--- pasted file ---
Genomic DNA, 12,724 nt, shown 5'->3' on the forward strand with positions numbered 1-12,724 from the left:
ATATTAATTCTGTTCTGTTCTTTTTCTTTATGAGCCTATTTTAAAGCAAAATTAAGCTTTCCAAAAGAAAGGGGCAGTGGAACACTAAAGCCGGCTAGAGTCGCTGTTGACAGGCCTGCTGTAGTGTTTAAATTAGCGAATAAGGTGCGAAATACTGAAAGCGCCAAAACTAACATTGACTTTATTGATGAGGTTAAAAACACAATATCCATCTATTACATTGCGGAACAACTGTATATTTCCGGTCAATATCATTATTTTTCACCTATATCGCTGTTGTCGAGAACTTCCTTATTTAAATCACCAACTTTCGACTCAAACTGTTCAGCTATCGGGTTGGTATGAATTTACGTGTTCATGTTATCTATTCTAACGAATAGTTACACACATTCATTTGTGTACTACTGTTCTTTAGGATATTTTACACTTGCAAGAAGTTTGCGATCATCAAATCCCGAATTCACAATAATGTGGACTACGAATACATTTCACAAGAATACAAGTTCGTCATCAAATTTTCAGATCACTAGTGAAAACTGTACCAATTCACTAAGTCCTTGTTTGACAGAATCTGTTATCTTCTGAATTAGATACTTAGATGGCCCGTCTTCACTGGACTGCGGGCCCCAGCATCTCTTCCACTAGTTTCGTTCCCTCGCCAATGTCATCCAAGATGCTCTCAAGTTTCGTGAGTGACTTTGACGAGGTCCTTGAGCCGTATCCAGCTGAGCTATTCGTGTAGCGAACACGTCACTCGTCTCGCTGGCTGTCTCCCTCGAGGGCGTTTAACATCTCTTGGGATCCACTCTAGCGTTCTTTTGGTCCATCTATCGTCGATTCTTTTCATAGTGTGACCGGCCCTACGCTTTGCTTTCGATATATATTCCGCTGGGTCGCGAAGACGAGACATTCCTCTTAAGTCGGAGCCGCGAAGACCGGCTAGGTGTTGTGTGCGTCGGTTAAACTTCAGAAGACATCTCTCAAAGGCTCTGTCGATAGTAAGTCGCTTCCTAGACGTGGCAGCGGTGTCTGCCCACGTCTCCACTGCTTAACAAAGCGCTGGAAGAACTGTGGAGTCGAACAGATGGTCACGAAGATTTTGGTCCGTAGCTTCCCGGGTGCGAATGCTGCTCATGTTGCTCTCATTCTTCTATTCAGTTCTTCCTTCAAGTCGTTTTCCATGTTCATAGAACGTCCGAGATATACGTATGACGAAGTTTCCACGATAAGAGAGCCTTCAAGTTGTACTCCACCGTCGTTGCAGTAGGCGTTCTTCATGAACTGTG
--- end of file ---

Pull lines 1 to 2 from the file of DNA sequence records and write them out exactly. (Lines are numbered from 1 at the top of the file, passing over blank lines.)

Genomic DNA, 12,724 nt, shown 5'->3' on the forward strand with positions numbered 1-12,724 from the left:
ATATTAATTCTGTTCTGTTCTTTTTCTTTATGAGCCTATTTTAAAGCAAAATTAAGCTTTCCAAAAGAAAGGGGCAGTGGAACACTAAAGCCGGCTAGAGTCGCTGTTGACAGGCCTGCTGTAGTGTTTAAATTAGCGAATAAGGTGCGAAATACTGAAAGCGCCAAAACTAACATTGACTTTATTGATGAGGTTAAAAACACAATATCCATCTATTACATTGCGGAACAACTGTATATTTCCGGTCAATATCATTATTTTTCACCTATATCGCTGTTGTCGAGAACTTCCTTATTTAAATCACCAACTTTCGACTCAAACTGTTCAGCTATCGGGTTGGTATGAATTTACGTGTTCATGTTATCTATTCTAACGAATAGTTACACACATTCATTTGTGTACTACTGTTCTTTAGGATATTTTACACTTGCAAGAAGTTTGCGATCATCAAATCCCGAATTCACAATAATGTGGACTACGAATACATTTCACAAGAATACAAGTTCGTCATCAAATTTTCAGATCACTAGTGAAAACTGTACCAATTCACTAAGTCCTTGTTTGACAGAATCTGTTATCTTCTGAATTAGATACTTAGATGGCCCGTCTTCACTGGACTGCGGGCCCCAGCATCTCTTCCACTAGTTTCGTTCCCTCGCCAATGTCATCCAAGATGCTCTCAAGTTTCGTGAGTGACTTTGACGAGGTCCTTGAGCCGTATCCAGCTGAGCTATTCGTGTAGCGAACACGTCACTCGTCTCGCTGGCTGTCTCCCTCGAGGGCGTTTAACATCTCTTGGGATCCACTCTAGCGTTCTTTTGGTCCATCTATCGTCGATTCTTTTCATAGTGTGACCGGCCCTACGCTTTGCTTTCGATATATATTCCGCTGGGTCGCGAAGACGAGACATTCCTCTTAAGTCGGAGCCGCGAAGACCGGCTAGGTGTTGTGTGCGTCGGTTAAACTTCAGAAGACATCTCTCAAAGGCTCTGTCGATAGTAAGTCGCTTCCTAGACGTGGCAGCGGTGTCTGCCCACGTCTCCACTGCTTAACAAAGCGCTGGAAGAACTGTGGAGTCGAACAGATGGTCACGAAGATTTTGGTCCGTAGCTTCCCGGGTGCGAATGCTGCTCATGTTGCTCTCATTCTTCTATTCAGTTCTTCCTTCAAGTCGTTTTCCATGTTCATAGAACGTCCGAGATATACGTATGACGAAGTTTCCACGATAAGAGAGCCTTCAAGTTGTACTCCACCGTCGTTGCAGTAGGCGTTCTTCATGAACTGTG